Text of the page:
A high-profile Army Medical Command task force charged with improving the health care atmosphere among patients and staff was shut down late last year after an investigation found that it created a “toxic and intimidating working environment” in its own ranks.
The investigation concluded that leaders of the national program, based at Madigan Army Medical Center, sometimes used “bullying tactics” and created “a wolf pack mentality” when training its staff.
The investigative report also noted the use of questionable “Wiccan practices” in training, such as using stones and crystal bowls for “energy readiness.”
The Army Medical Command said Thursday the task force, which spent more than $3 million, was shut down because “it failed to execute its assigned mission and was promoting an internal hostile work environment.”
The 721-page report of the investigation, first obtained by KUOW Public Radio under the federal Freedom of Information Act, criticized the leadership of Claudette Elliott, director of the task force, who was identified by title but with her name redacted in the document.
Elliott, who describes herself as an “organizational development consultant,” led a 26-person task force that was charged with conducting training sessions at medical centers across the county. The training was intended to help build trust with patients, family members and staff.
Task-force staff at Madigan complained to the Army, which led to the investigation.
In one such session, according to the documents, a task-force employee being trained was made to relive combat-related trauma, “an experience that resulted in a PTSD diagnosis, where one had never been diagnosed.”
Elliott, 56, of Auburn, previously had Washington licenses as a registered counselor and as a hypnotherapist in the early to mid-2000s, when she was president of The Healing Tree, an “alternative wellness center.”
Elliott, who used the titles “Dr.” and “Ph.D.,” has a 2006 doctorate of philosophy and psychology from Warren National University, formerly Kennedy-Western University, an unaccredited school that the U.S. Government Accountability Office included in a 2004 report entitled “Diploma Mills.”
The Army investigator’s memo, which was heavily redacted, noted Elliott’s unaccredited degree and recommended that Elliott “immediately cease” using “Ph.D.” in all Defense Department actions.
Elliott, reached Thursday, said she had not yet seen the report. But she said the report’s findings, as summarized by a reporter, contained inaccuracies and represented just one side of the story.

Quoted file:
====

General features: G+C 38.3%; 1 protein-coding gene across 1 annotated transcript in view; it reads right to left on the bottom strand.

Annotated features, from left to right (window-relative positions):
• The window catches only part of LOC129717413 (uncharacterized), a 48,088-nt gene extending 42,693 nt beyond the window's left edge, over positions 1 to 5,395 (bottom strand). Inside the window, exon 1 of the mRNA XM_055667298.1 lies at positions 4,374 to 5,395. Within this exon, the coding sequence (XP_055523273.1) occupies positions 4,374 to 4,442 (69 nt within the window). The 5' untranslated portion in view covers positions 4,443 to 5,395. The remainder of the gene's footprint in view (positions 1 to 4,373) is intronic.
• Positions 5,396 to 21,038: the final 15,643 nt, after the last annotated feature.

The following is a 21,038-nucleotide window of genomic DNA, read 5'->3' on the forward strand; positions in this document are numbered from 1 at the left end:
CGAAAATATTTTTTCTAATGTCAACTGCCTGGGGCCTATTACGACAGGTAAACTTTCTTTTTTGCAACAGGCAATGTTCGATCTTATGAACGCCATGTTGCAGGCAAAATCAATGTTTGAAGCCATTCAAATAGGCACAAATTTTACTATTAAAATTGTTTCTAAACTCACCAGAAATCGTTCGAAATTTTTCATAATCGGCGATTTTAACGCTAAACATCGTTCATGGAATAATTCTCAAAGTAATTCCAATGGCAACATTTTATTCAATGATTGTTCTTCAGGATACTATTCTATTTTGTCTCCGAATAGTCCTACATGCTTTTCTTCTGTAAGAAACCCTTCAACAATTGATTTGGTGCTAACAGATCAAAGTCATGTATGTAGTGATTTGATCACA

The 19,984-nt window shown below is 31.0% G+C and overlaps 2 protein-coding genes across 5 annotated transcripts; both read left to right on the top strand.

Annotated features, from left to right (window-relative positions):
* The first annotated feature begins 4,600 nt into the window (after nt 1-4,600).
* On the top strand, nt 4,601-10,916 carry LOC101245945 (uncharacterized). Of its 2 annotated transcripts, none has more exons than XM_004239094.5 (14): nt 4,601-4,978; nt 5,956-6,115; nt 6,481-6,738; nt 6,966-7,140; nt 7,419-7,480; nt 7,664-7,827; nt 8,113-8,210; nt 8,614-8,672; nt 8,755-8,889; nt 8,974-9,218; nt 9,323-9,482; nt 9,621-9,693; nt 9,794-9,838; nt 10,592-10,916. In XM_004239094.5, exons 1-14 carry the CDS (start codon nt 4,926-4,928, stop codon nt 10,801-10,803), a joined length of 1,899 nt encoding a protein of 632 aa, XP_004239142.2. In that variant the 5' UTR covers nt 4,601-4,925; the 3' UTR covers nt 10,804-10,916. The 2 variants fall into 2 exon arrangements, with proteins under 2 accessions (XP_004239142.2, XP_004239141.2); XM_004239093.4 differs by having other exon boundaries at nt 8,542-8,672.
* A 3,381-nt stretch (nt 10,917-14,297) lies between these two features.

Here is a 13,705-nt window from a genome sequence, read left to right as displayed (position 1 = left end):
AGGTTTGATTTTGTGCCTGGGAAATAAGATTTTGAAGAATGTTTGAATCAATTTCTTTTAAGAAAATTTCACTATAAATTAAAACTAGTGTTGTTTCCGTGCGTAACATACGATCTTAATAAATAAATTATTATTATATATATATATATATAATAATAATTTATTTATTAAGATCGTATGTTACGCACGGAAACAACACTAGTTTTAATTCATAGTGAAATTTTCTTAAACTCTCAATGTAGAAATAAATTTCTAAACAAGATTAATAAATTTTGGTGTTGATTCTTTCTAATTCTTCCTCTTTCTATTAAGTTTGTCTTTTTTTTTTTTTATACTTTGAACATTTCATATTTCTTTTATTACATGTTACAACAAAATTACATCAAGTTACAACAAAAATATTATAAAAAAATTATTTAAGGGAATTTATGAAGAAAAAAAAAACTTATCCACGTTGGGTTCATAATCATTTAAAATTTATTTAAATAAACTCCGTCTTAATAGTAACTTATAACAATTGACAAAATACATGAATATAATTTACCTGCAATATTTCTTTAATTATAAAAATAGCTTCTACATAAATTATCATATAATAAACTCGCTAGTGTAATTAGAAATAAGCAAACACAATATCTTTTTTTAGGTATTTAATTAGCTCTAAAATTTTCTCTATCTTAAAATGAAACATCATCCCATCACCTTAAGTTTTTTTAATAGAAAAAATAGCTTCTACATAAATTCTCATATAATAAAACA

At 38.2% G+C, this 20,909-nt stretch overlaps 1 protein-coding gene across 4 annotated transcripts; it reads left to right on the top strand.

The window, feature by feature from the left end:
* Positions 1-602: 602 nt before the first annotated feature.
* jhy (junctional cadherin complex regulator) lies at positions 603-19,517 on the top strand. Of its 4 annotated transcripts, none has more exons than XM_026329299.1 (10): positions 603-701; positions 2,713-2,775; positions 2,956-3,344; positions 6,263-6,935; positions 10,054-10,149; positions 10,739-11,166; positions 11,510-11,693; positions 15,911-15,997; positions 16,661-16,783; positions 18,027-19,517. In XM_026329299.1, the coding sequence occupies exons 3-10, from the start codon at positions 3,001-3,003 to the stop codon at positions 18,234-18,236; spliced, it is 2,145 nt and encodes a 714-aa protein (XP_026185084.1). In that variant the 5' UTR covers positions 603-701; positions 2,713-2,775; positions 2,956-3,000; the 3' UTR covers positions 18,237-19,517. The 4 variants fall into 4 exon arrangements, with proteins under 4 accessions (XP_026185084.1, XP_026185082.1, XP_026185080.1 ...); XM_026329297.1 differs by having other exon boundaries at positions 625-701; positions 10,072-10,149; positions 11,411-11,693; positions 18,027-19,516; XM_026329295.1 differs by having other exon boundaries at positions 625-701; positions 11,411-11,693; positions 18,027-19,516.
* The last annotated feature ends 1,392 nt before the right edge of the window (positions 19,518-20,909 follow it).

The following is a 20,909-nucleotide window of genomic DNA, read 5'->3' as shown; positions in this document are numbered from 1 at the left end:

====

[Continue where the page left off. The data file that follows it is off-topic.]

Elliott said she had received lots of positive feedback from officers who had been helped by the training and also from trainers in the task force. She said that a doctorate was not necessary for her position and that her superiors knew where her diploma came from and encouraged her to use the title of doctor. She declined further comment until she could talk with her attorney.
The “Culture of Trust” task force was launched in September 2010 by then-Army Surgeon General Lt. Gen. Eric Schoonmaker.
During Schoonmaker’s tenure, the Army Medical Command was trying to rebuild trust after a series of searing investigative reports in The Washington Post in 2007 that detailed shoddy outpatient care at Walter Reed Army Medical Center.
Madigan also had problems. In the spring of 2010, Oregon National Guard members complained to their congressional delegation that they were treated as second-class soldiers when they returned from a tour of duty in Iraq and sought care at Madigan. One embarrassing Power Point presentation, developed by a Madigan employee, depicted National Guard soldiers as “weekend warriors.”
Schoonmaker said he was “appalled by the insensitivity” of the Madigan officer who developed the controversial Power Point presentation.
The “Culture of Trust” task force was intended to create an environment in which medical professionals would thrive and patients would receive the best care, according to an Army public-affairs article.
“Every year, millions of dollars are lost from employee disengagement, which impacts mission accomplishment,” Elliott was quoted in the article. “We are creating an ambience of excellence within Army medicine.”
Another public-affairs article described a task-force training exercise conducted for 1,400 employees at Irwin Army Community Hospital in Kansas.
“It was very inspiring and the training broke through a lot of barriers with employees,” said Laura Dukes, a medical technician.
Yet within the task force, the Army’s investigator wrote in the 2012 report, employees endured a “strongest-survive environment” and only “negative feedback was encouraged during team-building exercises.”
“It felt a lot like a gang of animals who would gang up on the most vulnerable individual,” said a task-force member who was interviewed by the investigator.
The Army investigation also criticized task-force spending, noting that members accumulated many hours of overtime, and “potentially excessive” temporary duty expenses.